Metric and Topological Spaces

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## Continuity in metric spaces

We look at continuity for maps between metric spaces .

Definition
A map f between metric spaces is continuous at a point p X if
Given > 0  > 0 such that dX(p, x) <  dX(f(p), f(x)) < .

Informally: points close to p (in the metric dX) are mapped close to f(p) (in the metric dY).
A continuous function is one which is continuous for all p X.

Remarks
When one is given a point p and > 0 the one needs for the definition may depend on both p and . It is therefore incorrect to define continuity as: p X, > 0  > 0 such that x X with dX(p, x) <  dX(f(p), f(x)) < .
since this would imply that the same choice of would work for all p.

As in the prototype R case, one can connect continuity and convergence with:
Theorem
Continuous functions map convergent sequences to convergent sequences.

Formally if f: X Y is a map between metric spaces which is continuous and (an) is a sequence in X which is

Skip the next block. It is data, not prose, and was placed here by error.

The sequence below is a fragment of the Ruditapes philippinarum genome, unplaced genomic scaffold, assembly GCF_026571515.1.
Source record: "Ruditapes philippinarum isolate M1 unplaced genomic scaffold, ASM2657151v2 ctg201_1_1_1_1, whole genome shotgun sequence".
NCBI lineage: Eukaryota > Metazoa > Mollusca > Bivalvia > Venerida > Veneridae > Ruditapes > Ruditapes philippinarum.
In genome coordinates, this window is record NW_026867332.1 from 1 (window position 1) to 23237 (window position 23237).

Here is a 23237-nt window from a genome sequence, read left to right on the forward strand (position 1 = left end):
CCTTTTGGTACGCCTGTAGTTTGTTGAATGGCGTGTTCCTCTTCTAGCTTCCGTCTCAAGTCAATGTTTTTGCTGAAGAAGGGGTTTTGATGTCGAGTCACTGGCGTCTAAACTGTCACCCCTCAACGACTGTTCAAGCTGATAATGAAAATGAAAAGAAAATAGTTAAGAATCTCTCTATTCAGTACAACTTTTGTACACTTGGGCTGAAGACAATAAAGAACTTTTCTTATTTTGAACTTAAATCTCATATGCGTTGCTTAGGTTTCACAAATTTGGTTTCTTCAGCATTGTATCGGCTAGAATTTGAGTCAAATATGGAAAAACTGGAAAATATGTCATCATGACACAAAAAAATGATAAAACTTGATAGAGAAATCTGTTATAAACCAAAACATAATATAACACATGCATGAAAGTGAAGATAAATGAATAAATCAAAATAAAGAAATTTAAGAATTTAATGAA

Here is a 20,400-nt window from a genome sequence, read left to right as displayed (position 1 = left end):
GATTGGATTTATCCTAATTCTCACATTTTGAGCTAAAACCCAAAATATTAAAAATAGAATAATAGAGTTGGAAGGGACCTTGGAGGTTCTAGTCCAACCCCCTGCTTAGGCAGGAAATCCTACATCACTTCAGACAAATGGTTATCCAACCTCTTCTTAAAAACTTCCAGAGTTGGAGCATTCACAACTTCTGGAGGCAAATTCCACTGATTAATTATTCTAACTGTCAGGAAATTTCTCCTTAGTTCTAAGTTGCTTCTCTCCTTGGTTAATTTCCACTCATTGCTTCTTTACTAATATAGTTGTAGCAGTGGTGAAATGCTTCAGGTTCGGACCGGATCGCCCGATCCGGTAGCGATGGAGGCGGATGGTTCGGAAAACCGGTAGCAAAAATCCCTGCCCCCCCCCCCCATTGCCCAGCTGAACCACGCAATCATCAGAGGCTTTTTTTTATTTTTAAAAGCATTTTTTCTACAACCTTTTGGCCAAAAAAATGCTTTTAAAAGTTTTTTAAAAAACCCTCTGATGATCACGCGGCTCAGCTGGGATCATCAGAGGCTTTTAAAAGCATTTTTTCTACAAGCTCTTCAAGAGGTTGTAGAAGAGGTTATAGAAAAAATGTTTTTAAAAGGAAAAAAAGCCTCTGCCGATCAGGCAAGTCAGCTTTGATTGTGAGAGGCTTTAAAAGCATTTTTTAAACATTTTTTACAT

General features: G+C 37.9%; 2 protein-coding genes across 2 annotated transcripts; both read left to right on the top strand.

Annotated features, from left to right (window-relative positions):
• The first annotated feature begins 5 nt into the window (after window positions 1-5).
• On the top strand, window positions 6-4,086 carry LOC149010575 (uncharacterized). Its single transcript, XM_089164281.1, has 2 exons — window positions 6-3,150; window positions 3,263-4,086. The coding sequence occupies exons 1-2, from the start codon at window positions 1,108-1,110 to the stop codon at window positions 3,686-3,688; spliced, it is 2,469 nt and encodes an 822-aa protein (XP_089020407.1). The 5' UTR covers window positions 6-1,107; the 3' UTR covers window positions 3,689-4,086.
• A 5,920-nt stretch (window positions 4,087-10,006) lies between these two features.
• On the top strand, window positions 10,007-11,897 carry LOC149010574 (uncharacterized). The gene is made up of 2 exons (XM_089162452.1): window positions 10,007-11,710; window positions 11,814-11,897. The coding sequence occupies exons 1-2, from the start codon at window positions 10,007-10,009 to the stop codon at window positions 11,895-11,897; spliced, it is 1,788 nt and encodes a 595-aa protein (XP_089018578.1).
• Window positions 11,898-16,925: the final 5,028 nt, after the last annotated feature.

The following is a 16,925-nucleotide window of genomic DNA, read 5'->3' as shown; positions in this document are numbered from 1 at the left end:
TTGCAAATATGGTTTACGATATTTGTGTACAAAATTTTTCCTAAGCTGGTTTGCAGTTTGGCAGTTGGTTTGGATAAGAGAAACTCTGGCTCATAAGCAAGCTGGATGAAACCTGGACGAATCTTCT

convergent to a point p X them (f(an)) is a sequence in Y convergent to f(p).

Proof
Points close to p are mapped close to f(p).
More rigorously: to prove (f(an)) f(p), given > 0, use continuity at p X to find > 0 such that if dX(p, x) < then dY(f(p),f(x)) < .
Then use convergence in X to find N N such that if n > N we have dX(xn,p) < . For this N we have dY(f(xn), f(p)) < and so we have convergence in Y. In fact, as in the R case, there is a converse to this theorem.

Converse
If all convergent sequences are mapped to convergent sequences then the function is continuous.

More exactly: If (xn) x (f(xn)) f(p) then f is continuous at p.

Proof
Suppose that f were not continuous at p. Then for some > 0 we cannot find any choice of to satisfy the continuity condition.
In particular, = 1 will not work. Hence for some point x1 we have dX(x1 , p) < 1 but dY(f(x1), f(p))  .
Similarly = 1/2 will not work and so for some point x2 we have dX(x2 , p) < 1/2 but dY(f(x2), f(p))  , ...
Continue like this to get a sequence (x1 , x2 , x3 , ...) with dX(xn , p) < 1/n but dY(f(xn), f(p))  for each n. But since (xn) has been constructed so that (xn) p this contradicts the condition given in the theorem. Remark
Since "nice behaviour on convergent sequences" is a necessary and sufficient condition for continuity, this can be used as the definition of a continuous function.

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JOC February 2004